Due to the generally much higher activity level of a young athlete than of the historical prototype myocarditis patient, are we simply noticing greater contrast in activity level before and after the COVID vaccines in the former, and missing this contrast, and hence the myocarditis diagnosis, in more sedentary individuals? This paper will examine the possible mechanisms of the mRNA COVID vaccine association with myocarditis, in order to assess how common this association might be.
When asked in June 2021 about the risk of myocarditis following the COVID vaccines, Dr. Roger Hodkinson, pathologist, replied:
“Myocarditis is never mild, particularly in young healthy males. It’s an inflammation of the heart muscle, the pump of the body. And we don’t know what percent of the heart muscle cells would have died in any one attack of myocarditis. The big thing about heart muscle, heart muscle fibers, is that they do not regenerate, . . . so you’re stuck with an unknown percentage of your heart muscle cells having died. We can’t estimate the number, and therefore the long-term results are utterly unpredictable. We do know . . . that myocarditis can present decades later, with premature onset of heart failure that would otherwise not have been expected. So it’s a terrible worry for these people to know what’s going to happen to them in the future. . . . It’s not trivial.”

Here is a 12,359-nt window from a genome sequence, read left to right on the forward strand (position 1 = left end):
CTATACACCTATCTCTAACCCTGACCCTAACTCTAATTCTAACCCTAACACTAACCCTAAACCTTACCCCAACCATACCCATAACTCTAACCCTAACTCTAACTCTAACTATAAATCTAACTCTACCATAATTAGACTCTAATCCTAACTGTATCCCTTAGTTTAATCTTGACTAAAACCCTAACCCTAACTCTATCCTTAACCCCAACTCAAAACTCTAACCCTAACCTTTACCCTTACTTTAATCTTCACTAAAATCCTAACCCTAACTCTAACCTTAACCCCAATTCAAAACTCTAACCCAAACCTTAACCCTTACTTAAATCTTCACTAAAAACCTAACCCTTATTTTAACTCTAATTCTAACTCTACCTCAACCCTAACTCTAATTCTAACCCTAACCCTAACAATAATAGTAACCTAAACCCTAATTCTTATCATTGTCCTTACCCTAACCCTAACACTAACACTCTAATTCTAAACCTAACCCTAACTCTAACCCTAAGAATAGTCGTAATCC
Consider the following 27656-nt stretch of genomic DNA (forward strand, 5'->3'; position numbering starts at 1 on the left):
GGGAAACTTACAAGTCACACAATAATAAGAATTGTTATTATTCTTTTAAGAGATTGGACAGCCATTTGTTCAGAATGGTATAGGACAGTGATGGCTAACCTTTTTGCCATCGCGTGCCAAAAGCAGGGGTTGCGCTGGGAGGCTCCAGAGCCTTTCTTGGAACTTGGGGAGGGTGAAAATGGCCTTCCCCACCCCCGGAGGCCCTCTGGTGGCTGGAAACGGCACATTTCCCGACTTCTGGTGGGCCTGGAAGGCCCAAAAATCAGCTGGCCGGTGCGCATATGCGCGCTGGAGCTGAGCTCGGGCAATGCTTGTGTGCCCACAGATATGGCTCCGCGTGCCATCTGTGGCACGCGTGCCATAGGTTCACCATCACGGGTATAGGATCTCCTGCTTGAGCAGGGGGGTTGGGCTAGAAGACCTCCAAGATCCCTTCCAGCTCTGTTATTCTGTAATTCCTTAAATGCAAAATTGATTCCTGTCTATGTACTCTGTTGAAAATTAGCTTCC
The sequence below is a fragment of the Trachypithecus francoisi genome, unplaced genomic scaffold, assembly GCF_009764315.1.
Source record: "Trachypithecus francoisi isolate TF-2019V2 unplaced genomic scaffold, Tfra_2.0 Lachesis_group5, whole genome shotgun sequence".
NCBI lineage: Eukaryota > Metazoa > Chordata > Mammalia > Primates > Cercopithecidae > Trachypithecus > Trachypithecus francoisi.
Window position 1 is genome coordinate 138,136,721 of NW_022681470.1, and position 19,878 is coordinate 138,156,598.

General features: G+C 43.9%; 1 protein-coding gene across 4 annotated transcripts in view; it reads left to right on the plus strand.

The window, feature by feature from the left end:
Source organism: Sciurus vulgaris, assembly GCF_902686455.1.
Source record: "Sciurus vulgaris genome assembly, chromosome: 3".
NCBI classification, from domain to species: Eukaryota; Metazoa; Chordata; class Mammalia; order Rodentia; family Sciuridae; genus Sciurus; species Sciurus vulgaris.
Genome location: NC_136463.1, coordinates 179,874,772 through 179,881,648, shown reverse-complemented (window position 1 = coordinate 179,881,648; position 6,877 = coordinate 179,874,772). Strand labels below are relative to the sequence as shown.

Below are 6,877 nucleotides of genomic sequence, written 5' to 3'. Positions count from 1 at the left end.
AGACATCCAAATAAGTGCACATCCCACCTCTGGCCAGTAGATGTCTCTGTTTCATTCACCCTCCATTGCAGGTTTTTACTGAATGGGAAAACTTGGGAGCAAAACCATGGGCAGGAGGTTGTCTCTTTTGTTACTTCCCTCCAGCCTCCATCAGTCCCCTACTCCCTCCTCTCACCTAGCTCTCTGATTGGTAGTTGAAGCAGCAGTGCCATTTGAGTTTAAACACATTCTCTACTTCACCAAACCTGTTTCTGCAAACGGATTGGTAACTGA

In diagnosing myocarditis, cardiac magnetic resonance studies (CMR) have shown specific sites of inflammation or fibrosis, and help to evaluate functional impairment of heart muscle. Myocardial edema and late gadolinium enhancement are seen on CMR in cases of myocarditis. In all cases reporting chest pain post-COVID vaccine in one study these abnormal findings were present on CMR in each subject. Past or current COVID-19 disease had been excluded in all subjects. However, the more widely accepted criterion of myocardial injury is a threshold of serum troponin levels at or above 99th percentile of upper reference range. Elevated troponin is considered to be both sensitive and specific for myocardial damage. Troponin is a protein normally confined to the cytosol of cardiomyocytes, as well as other muscle cells, and is not normally found in the blood; however, it is released in the circulation when heart muscles become damaged.